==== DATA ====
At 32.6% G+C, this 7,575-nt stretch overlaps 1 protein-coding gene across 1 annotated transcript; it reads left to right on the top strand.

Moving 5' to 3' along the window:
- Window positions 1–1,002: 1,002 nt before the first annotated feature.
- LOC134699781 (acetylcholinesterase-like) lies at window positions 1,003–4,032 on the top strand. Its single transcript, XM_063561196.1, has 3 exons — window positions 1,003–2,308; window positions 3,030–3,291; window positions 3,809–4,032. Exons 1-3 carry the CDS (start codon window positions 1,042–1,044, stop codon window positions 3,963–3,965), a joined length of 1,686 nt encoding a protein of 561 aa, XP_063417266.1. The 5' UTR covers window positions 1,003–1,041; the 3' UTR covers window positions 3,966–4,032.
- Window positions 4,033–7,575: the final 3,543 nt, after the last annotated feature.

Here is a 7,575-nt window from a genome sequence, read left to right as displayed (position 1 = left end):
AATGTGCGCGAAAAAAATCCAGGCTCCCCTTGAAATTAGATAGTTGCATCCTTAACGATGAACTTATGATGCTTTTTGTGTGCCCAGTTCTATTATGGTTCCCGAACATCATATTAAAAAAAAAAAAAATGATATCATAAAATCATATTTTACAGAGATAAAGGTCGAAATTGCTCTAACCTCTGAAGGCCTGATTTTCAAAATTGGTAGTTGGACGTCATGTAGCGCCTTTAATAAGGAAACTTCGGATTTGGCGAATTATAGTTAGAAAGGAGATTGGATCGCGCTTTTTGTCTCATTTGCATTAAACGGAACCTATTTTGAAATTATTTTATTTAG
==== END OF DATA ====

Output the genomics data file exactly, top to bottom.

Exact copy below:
At 32.6% G+C, this 7,575-nt stretch overlaps 1 protein-coding gene across 1 annotated transcript; it reads left to right on the top strand.

Moving 5' to 3' along the window:
- Window positions 1–1,002: 1,002 nt before the first annotated feature.
- LOC134699781 (acetylcholinesterase-like) lies at window positions 1,003–4,032 on the top strand. Its single transcript, XM_063561196.1, has 3 exons — window positions 1,003–2,308; window positions 3,030–3,291; window positions 3,809–4,032. Exons 1-3 carry the CDS (start codon window positions 1,042–1,044, stop codon window positions 3,963–3,965), a joined length of 1,686 nt encoding a protein of 561 aa, XP_063417266.1. The 5' UTR covers window positions 1,003–1,041; the 3' UTR covers window positions 3,966–4,032.
- Window positions 4,033–7,575: the final 3,543 nt, after the last annotated feature.

Here is a 7,575-nt window from a genome sequence, read left to right as displayed (position 1 = left end):
AATGTGCGCGAAAAAAATCCAGGCTCCCCTTGAAATTAGATAGTTGCATCCTTAACGATGAACTTATGATGCTTTTTGTGTGCCCAGTTCTATTATGGTTCCCGAACATCATATTAAAAAAAAAAAAAATGATATCATAAAATCATATTTTACAGAGATAAAGGTCGAAATTGCTCTAACCTCTGAAGGCCTGATTTTCAAAATTGGTAGTTGGACGTCATGTAGCGCCTTTAATAAGGAAACTTCGGATTTGGCGAATTATAGTTAGAAAGGAGATTGGATCGCGCTTTTTGTCTCATTTGCATTAAACGGAACCTATTTTGAAATTATTTTATTTAG